Last year, with a gentleness I didn’t know I was capable of, I coaxed my best friend into overcoming her lifelong fear of lipstick, helping her choose colors for herself, teaching her how to apply and blot. In late January, an oblong package from her showed up at my door. It was the TWSBI Diamond 580ALR, a sleek but hefty fountain pen with an aluminum grip and a finely engraved metal nib, the kind that needs to be manually filled with ink from a bottle. “If you love color this much in makeup, then you’ll love this” were my friend’s somewhat cryptic words accompanying the gift.
I’ve spent much of my life being ridiculed for my troglodyte-like insistence on writing everything — to-do lists, story drafts, edits, notes to myself — by hand. In my formative years at a cordoned-off boarding school in a hillside town in India, internet access was strictly forbidden, so until around 2010, I handwrote exams and communicated with my parents and one close friend outside of school by writing several-page letters in an ugly, illegible scrawl. I took a pugnacious sort of pride in my foul handwriting, making teachers and professors (and parents and friends) despair over my Es that were not differentiable from my Rs. But it took only a few strokes on a page to notice that the TWSBI fountain pen somehow instantly gave my script an innate dignity, no matter how ham-fistedly I put pen to paper.
Writing with a tool as hefty as this is what I imagine coasting in a luxury car at full speed on the Autobahn must feel like. TWSBI is an offshoot of a Taiwanese company called TaShin Precision that once manufactured everything from writing instruments to Lego parts. The 580 is a love letter to the internet’s fountain-pen obsessives, with every detail — from the metal used in the piston to the grip of the pen’s body — crowdsourced from their input. It uses engraved German stainless-steel nibs that come in a variety of sizes, from a needle-thin extra fine for those who prefer their strokes slim and elegant to a broad nib for those (like me) who like their scrawls thick and bold. My favorite, however, is the 1.1 Stub, an angled nib that produces the most elegant italics with just the lightest pressure from my hand, gliding across the paper with a smoothness and flow that belies its very reasonable price. Built for the tinkerer, each pen comes with a little plastic nib and piston grease, which are meant to encourage the writer to take apart and reassemble their instrument while cleaning it and ensuring its longevity.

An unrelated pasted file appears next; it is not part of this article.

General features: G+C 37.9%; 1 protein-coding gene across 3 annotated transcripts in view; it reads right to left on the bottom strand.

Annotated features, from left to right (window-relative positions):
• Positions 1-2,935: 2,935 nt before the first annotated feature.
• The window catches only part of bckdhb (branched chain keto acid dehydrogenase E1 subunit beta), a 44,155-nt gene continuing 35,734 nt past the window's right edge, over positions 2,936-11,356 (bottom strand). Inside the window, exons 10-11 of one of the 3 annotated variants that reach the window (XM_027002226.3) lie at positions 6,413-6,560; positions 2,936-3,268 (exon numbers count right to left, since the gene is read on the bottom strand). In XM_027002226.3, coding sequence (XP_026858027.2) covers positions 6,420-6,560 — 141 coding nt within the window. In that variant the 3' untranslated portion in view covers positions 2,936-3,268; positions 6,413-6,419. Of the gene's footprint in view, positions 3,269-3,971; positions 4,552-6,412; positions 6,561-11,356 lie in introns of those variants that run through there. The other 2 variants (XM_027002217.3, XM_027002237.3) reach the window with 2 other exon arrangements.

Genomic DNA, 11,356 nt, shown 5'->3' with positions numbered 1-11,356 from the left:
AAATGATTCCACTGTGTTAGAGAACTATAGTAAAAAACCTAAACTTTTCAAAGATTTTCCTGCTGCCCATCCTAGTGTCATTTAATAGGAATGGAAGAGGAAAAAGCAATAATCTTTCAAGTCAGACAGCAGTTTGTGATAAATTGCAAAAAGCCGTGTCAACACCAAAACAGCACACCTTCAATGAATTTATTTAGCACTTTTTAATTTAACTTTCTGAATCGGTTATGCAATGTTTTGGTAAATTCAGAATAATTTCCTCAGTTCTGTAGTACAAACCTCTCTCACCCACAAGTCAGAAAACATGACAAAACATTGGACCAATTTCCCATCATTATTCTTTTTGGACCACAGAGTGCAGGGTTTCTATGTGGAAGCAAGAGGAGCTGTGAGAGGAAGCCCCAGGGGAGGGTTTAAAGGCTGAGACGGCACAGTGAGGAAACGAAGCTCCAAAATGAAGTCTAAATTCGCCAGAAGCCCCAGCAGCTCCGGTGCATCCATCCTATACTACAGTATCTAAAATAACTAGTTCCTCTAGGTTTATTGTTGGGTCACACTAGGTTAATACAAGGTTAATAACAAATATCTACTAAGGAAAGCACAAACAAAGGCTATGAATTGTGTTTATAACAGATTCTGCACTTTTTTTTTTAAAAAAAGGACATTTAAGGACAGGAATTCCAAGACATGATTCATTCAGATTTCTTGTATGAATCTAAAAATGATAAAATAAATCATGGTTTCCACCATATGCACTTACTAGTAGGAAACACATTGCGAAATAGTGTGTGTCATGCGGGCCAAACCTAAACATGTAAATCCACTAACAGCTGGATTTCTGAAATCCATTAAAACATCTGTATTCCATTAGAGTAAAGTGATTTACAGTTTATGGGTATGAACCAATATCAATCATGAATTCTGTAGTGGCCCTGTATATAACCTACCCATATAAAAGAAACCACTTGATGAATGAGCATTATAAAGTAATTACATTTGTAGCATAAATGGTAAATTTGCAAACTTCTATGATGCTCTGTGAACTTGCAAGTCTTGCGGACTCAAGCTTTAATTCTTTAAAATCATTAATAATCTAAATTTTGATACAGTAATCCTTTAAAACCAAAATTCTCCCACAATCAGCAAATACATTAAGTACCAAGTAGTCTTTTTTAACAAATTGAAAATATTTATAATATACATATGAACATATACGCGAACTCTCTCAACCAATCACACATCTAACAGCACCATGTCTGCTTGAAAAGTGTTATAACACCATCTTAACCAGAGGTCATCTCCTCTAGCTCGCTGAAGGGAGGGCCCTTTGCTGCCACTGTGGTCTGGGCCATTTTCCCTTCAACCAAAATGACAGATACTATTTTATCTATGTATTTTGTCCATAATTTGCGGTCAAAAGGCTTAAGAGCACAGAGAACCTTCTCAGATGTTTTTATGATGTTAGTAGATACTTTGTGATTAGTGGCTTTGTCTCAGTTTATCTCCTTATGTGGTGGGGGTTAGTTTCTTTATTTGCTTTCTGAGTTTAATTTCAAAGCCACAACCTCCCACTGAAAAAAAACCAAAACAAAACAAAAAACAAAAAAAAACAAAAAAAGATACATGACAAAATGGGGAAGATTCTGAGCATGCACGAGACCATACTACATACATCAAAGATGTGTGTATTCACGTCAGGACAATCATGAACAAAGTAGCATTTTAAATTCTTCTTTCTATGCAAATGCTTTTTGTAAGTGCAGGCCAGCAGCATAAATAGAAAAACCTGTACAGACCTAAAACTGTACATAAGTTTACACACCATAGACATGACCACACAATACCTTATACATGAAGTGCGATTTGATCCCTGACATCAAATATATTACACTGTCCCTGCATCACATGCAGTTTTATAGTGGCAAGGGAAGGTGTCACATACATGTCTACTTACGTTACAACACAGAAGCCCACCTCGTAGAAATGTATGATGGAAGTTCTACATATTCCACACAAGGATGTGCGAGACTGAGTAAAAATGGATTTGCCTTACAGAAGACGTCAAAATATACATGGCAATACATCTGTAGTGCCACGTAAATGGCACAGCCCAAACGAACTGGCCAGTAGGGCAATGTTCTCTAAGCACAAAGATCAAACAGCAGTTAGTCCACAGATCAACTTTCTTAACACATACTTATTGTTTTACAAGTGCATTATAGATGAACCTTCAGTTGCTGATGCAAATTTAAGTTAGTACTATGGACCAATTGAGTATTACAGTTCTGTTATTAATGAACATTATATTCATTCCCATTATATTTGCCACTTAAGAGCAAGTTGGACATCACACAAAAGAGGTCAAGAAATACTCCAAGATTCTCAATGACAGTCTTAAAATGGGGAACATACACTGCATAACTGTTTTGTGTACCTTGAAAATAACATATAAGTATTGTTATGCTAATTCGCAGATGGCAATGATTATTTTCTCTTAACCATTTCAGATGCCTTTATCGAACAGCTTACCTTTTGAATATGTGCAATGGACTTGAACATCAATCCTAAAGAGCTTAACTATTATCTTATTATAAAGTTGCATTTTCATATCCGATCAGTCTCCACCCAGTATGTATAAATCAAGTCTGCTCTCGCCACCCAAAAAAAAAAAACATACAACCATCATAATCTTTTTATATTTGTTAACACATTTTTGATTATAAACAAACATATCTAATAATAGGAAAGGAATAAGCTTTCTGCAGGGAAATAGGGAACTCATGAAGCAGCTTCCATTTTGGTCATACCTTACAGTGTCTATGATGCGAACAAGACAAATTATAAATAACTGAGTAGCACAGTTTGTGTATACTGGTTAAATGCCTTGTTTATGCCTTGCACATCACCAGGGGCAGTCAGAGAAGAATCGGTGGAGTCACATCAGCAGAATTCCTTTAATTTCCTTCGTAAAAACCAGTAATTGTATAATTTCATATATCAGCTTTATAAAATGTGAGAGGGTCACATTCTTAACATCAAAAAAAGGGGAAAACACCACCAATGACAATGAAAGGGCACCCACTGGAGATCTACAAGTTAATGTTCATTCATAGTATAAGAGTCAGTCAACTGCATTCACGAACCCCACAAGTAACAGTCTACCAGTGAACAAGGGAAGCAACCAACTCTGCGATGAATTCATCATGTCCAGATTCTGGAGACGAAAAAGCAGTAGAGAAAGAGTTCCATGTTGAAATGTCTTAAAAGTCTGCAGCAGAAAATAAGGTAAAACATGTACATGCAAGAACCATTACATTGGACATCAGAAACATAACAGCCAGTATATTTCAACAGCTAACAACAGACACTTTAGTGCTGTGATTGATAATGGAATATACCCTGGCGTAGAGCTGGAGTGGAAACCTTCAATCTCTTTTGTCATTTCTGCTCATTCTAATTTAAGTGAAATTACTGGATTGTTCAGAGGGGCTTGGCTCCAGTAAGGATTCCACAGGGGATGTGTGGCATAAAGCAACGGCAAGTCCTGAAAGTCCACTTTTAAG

In their care and maintenance, fountain pens demand a certain discipline. But in return, they transform even the dreariest of written tasks into a joyful experience. Now I spend most mornings with my head bent over a row of ink bottles arranged by color, slowly flushing yesterday’s ink out of the pen before filling it with a new one and wiping down the nib with the unshakable concentration of a suburban dad tinkering away at that car he’s been restoring for years in his garage.
As my friend suspected, the colors of the various inks I’ve bought are far more interesting to behold than any shade of lipstick. My grocery lists, written in Pilot’s Iroshizuku Yama-budo ink, a vampiric blackish blood red, could be confused for the Magna Carta. Written with J. Herbin’s Émeraude de Chivor ink, the reminder to “Scoop the cat’s litter box” shimmers with golden flecks, making the unglamorous chore appear, at least on paper, slightly more glamorous. The silvery storm-cloud gray of Sailor Studio 123 ink flowing through the TWSBI’s nib makes pages of meeting notes, no matter how angrily taken, seem more like an ancient love letter. The TWSBI Diamond 580ALR was my gateway into what has since become a fountain-pen obsession, one that has led me to acquire a small arsenal of pens from different makers across different continents. But not even the Visconti Voyager or the Sailor 1911L, considered aspirational in the world of collectors, can match the impeccably smooth flow of my beloved workhorse.
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